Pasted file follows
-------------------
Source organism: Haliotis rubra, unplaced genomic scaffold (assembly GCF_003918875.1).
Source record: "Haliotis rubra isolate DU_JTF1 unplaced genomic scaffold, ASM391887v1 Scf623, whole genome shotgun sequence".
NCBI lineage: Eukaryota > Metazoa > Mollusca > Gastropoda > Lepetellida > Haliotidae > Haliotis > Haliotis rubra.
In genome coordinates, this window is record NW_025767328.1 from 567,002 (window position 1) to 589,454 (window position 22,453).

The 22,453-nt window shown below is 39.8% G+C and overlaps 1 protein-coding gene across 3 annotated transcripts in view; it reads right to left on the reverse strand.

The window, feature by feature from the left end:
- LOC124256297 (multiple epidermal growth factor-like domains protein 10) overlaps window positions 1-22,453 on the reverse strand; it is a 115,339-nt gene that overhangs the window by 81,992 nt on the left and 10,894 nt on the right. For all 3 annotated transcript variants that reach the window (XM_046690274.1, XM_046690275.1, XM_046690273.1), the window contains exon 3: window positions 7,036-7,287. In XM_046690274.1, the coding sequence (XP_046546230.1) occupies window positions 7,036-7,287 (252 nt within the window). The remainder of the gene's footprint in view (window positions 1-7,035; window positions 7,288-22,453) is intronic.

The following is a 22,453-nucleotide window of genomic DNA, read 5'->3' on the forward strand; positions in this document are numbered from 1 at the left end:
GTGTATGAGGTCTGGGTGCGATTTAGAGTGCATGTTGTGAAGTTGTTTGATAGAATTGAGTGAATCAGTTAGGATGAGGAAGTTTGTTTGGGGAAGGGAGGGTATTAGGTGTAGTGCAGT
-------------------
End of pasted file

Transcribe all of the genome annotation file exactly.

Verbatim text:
Source organism: Haliotis rubra, unplaced genomic scaffold (assembly GCF_003918875.1).
Source record: "Haliotis rubra isolate DU_JTF1 unplaced genomic scaffold, ASM391887v1 Scf623, whole genome shotgun sequence".
NCBI lineage: Eukaryota > Metazoa > Mollusca > Gastropoda > Lepetellida > Haliotidae > Haliotis > Haliotis rubra.
In genome coordinates, this window is record NW_025767328.1 from 567,002 (window position 1) to 589,454 (window position 22,453).

The 22,453-nt window shown below is 39.8% G+C and overlaps 1 protein-coding gene across 3 annotated transcripts in view; it reads right to left on the reverse strand.

The window, feature by feature from the left end:
- LOC124256297 (multiple epidermal growth factor-like domains protein 10) overlaps window positions 1-22,453 on the reverse strand; it is a 115,339-nt gene that overhangs the window by 81,992 nt on the left and 10,894 nt on the right. For all 3 annotated transcript variants that reach the window (XM_046690274.1, XM_046690275.1, XM_046690273.1), the window contains exon 3: window positions 7,036-7,287. In XM_046690274.1, the coding sequence (XP_046546230.1) occupies window positions 7,036-7,287 (252 nt within the window). The remainder of the gene's footprint in view (window positions 1-7,035; window positions 7,288-22,453) is intronic.

The following is a 22,453-nucleotide window of genomic DNA, read 5'->3' on the forward strand; positions in this document are numbered from 1 at the left end:
GTGTATGAGGTCTGGGTGCGATTTAGAGTGCATGTTGTGAAGTTGTTTGATAGAATTGAGTGAATCAGTTAGGATGAGGAAGTTTGTTTGGGGAAGGGAGGGTATTAGGTGTAGTGCAGT